2. Then do something with the leftovers. In this case a chicken pie but I was too lazy to make the lid ? This one had some frozen peas, and chopped red pepper in. And obviously, that thing that makes everything better, sweetcorn. You can put in pretty much anything you like. Chop up a leek or throw in left over vegetables. Swede on the side is a nice touch, and fry up left over roast potatoes. Obviously, with the bones, you’ll get between a pint and a litre of stock. You can either just boil the bones or throw in some garlic, chopped onion, carrots, celery, herbs and so on.
  3. Then, with that stock, make soup! Possibly with some leftover gravy added for extra flavour. This soup has noodles, an egg mixed in, some veggies and a soft boiled egg. We get through the eggs in this house! Cantonese chicken and sweetcorn has been perpetrated in this house and that’s good too,
  4. Last but not least, you’ll probably have a chicken breast left over. That’s easy to dispose of: a chicken sandwich. Me, I like nice fresh bread and mango chutney. That’s the right combination of solid and savoury. The other option is to load it up with lettuce, tomatoes, cucumber and mayonnaise. Either way.On the bread note, we mostly make our own. Either from the components or supermarket mix, and throw it in the bread maker. Good fresh bread for half the price.

And that’s how you get four meals out of some discounted chicken!

Some good links out there:

There’s plenty you can do with a chicken: lemons, put vegetables in the roasting tin. Me, I put smoked paprika and garlic salt on the skin before rubbing with olive oil. The skin is the best bit. Or just buy the thighs and roast them!

Pi day

beef and ale pieYesterday we celebrated the perverse American pi day with pie. Perverse because Americans do their dates wrong. The real pi day is obviously 31/4/15 9:26:53 etc. Also, in celebration of Weebl and Bob. Never mind. I made a beef and ale pie. Easy enough. For two with leftovers:

  • Fry one medium or two small onions with a clove or two of garlic in olive oil until softening.
  • Dry a pound of diced beef of some sort then dust with flour, add to the onions and fry until browned. (There’s argument as to whether there’s any point to browning beef but I’l let that slide).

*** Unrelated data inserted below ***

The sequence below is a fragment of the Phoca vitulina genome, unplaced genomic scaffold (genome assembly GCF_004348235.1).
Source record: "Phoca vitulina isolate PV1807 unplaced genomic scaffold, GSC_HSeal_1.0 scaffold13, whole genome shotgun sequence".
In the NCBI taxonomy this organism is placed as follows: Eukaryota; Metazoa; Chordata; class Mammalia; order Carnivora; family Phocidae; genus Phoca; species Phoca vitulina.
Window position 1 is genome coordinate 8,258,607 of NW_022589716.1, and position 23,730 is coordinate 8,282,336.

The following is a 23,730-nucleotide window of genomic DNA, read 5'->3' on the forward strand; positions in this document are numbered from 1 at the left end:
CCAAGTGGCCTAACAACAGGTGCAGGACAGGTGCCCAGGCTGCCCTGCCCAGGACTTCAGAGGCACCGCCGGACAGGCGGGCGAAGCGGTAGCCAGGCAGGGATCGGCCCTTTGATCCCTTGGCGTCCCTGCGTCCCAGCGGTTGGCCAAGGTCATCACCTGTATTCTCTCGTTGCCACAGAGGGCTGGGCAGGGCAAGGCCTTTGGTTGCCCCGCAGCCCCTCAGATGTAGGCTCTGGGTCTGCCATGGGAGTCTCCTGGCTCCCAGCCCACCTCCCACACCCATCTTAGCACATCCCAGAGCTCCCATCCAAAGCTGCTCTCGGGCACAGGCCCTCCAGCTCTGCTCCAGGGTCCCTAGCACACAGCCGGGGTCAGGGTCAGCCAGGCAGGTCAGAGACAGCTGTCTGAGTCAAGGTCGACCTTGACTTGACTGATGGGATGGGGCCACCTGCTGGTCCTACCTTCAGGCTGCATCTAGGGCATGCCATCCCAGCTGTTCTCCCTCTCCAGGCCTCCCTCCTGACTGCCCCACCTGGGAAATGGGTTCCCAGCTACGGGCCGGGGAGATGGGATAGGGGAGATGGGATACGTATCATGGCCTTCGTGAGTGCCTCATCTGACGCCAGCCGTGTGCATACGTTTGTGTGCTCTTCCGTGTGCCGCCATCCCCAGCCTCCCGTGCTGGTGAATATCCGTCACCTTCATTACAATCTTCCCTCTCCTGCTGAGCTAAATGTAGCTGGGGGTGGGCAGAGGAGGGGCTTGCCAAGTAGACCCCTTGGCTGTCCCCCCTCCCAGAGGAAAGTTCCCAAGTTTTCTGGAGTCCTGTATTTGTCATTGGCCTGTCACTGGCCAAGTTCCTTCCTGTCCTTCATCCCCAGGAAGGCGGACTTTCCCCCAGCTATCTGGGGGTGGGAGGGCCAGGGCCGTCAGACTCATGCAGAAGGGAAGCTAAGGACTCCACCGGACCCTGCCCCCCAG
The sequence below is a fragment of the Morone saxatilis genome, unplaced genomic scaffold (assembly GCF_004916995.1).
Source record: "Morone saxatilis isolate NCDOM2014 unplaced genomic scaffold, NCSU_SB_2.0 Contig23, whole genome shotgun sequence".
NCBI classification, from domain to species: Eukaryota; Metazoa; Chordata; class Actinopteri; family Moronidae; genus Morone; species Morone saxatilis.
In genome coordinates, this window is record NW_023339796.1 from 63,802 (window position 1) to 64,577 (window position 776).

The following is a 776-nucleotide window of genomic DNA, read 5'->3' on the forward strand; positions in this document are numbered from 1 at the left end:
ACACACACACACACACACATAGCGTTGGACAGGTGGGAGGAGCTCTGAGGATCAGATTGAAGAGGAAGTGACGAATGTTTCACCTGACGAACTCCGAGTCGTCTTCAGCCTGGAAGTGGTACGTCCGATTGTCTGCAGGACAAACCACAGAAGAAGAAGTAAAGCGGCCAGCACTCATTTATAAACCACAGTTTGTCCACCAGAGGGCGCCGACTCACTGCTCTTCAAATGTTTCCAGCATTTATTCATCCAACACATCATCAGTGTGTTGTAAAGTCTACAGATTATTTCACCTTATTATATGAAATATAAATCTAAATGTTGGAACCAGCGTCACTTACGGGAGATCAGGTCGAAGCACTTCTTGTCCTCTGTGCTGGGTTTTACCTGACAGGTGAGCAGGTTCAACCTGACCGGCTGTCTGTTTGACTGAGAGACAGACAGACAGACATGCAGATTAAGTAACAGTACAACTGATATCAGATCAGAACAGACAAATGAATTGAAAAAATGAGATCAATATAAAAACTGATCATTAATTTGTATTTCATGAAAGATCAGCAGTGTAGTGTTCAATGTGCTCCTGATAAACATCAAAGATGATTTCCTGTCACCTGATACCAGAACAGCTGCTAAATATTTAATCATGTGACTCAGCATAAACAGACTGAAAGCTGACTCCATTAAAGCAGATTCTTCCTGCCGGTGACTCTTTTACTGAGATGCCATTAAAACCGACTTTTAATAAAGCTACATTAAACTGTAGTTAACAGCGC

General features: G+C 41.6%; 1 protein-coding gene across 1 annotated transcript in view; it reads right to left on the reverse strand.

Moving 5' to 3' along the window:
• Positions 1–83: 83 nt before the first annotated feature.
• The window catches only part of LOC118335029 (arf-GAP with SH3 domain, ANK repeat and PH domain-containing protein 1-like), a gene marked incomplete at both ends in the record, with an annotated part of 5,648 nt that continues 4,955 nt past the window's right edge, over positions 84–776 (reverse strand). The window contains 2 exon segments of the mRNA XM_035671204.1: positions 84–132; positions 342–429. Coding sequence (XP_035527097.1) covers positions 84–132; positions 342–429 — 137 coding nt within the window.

• Add a chopped carrot, half a dozen small mushrooms and maybe some shallots.
  • Add seasonings to taste: salt (which I always forget!), pepper, maybe some paprika, Worcestershire sauce and herbs (I have Greek mountain oregano!). It was missing something until I added about a dessertspoon of soy sauce.
  • Add an ale such as Guinness or a nice bitter until the beef is covered.
  • Simmer VERY gently on the stove for a couple of hours, or put in a casserole in a 170C oven for the same time.
  • When that’s done, put into a pie dish, put 100g grated cheddar on top, throw on an egged covering of pastry and bake at 190C for 40 minutes or so until the pastry is browned.
  • Eat!

From Asparagus to Jersey Royals! Spring food in England.

English asparagusAutumn is like lady bountiful, great food every where. But for me, spring is the one, when we’re emerging from an impossibly long winter, blinking into nice light evenings, sitting outside the pub or cafe, maybe, and enjoying the coming of the summer. Oh, and the seeds for autumnal bounty are sprouting. For me, the joy of spring was reflected partly in the bounty from this week’s farmers market and partly from the greengrocer:

  • English asparagus. Early in the season, costing maybe £3.50 from the farmers market, later on, £1 from the supermarket for a bunch
  • Jersey Royal potatoes. Those creamy, earthy nuggets slathered in butter
  • Rhubarb. Preferably the slim, forced type, cook to a compote and then put in a crumble

Then, the usual farmer’s market bounty:

  • A chicken!
  • Cavolo Nero, kale, purple sprouting broccoli
  • Carrots
  • 3-seed brown bread like a brick
  • Eggs. Always better than anything you can get from a supermarket
  • Sausages and bacon, the same
  • The butter was disappointing!

So, 2-3 days locavore-ish eating, for not much more than we’d pay in the supermarket. Score!

Do you use a farmer’s market? What do you like to get? Share your thoughts in the comments below!